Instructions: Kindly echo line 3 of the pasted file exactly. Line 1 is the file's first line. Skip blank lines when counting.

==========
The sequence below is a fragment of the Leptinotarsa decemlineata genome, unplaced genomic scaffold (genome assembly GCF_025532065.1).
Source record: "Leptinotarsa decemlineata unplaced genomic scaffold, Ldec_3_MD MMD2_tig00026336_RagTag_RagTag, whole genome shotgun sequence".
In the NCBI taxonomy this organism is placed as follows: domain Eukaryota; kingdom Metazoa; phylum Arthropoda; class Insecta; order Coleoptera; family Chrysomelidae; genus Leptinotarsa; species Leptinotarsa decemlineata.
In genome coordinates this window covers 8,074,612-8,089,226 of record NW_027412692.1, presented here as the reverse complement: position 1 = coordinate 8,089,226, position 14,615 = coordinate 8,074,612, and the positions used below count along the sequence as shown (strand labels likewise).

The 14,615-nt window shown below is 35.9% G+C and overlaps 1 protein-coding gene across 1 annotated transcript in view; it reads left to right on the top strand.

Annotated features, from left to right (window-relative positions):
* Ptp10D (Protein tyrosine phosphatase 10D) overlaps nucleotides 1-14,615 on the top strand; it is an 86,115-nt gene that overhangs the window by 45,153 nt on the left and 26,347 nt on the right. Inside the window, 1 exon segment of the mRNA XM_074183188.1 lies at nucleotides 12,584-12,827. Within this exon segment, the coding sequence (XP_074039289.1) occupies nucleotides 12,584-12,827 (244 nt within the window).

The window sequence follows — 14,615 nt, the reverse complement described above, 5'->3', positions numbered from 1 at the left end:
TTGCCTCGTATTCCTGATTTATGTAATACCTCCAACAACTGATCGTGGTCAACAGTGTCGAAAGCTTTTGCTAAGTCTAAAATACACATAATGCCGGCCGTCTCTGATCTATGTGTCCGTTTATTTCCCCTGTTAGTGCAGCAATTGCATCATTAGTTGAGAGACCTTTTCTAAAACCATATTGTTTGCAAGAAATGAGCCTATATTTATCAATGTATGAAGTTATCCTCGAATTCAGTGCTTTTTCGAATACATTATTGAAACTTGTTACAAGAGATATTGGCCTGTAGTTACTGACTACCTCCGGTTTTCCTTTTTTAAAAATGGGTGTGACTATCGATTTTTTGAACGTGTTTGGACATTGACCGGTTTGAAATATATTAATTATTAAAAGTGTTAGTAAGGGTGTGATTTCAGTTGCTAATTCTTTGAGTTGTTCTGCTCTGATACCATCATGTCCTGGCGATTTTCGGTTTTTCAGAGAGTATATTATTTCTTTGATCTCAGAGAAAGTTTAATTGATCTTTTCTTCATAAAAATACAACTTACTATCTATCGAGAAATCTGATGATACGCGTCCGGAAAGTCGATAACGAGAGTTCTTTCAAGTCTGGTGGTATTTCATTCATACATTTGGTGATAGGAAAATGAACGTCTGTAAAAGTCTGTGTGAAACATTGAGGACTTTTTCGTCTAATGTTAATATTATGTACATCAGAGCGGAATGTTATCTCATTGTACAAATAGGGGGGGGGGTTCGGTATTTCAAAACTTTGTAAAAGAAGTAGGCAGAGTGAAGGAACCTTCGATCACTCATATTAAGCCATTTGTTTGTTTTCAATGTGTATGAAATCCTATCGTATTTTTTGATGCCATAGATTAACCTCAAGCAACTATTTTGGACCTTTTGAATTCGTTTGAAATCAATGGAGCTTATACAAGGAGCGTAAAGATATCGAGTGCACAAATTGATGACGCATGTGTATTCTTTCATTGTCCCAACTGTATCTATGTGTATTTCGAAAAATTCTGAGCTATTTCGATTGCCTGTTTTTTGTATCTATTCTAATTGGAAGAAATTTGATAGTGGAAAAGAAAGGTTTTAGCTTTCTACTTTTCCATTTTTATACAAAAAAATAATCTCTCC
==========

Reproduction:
In the NCBI taxonomy this organism is placed as follows: domain Eukaryota; kingdom Metazoa; phylum Arthropoda; class Insecta; order Coleoptera; family Chrysomelidae; genus Leptinotarsa; species Leptinotarsa decemlineata.